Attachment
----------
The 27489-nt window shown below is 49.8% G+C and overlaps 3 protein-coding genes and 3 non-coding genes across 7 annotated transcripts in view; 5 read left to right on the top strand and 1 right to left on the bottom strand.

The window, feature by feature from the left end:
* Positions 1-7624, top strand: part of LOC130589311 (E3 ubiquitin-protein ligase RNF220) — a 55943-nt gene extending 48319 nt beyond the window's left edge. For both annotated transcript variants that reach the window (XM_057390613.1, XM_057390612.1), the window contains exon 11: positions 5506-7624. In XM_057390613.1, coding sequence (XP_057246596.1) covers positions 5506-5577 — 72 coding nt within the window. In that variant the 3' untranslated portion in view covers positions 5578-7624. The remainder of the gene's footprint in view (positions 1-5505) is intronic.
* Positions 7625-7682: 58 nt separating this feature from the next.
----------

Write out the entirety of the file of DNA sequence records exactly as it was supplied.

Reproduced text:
The 27489-nt window shown below is 49.8% G+C and overlaps 3 protein-coding genes and 3 non-coding genes across 7 annotated transcripts in view; 5 read left to right on the top strand and 1 right to left on the bottom strand.

The window, feature by feature from the left end:
* Positions 1-7624, top strand: part of LOC130589311 (E3 ubiquitin-protein ligase RNF220) — a 55943-nt gene extending 48319 nt beyond the window's left edge. For both annotated transcript variants that reach the window (XM_057390613.1, XM_057390612.1), the window contains exon 11: positions 5506-7624. In XM_057390613.1, coding sequence (XP_057246596.1) covers positions 5506-5577 — 72 coding nt within the window. In that variant the 3' untranslated portion in view covers positions 5578-7624. The remainder of the gene's footprint in view (positions 1-5505) is intronic.
* Positions 7625-7682: 58 nt separating this feature from the next.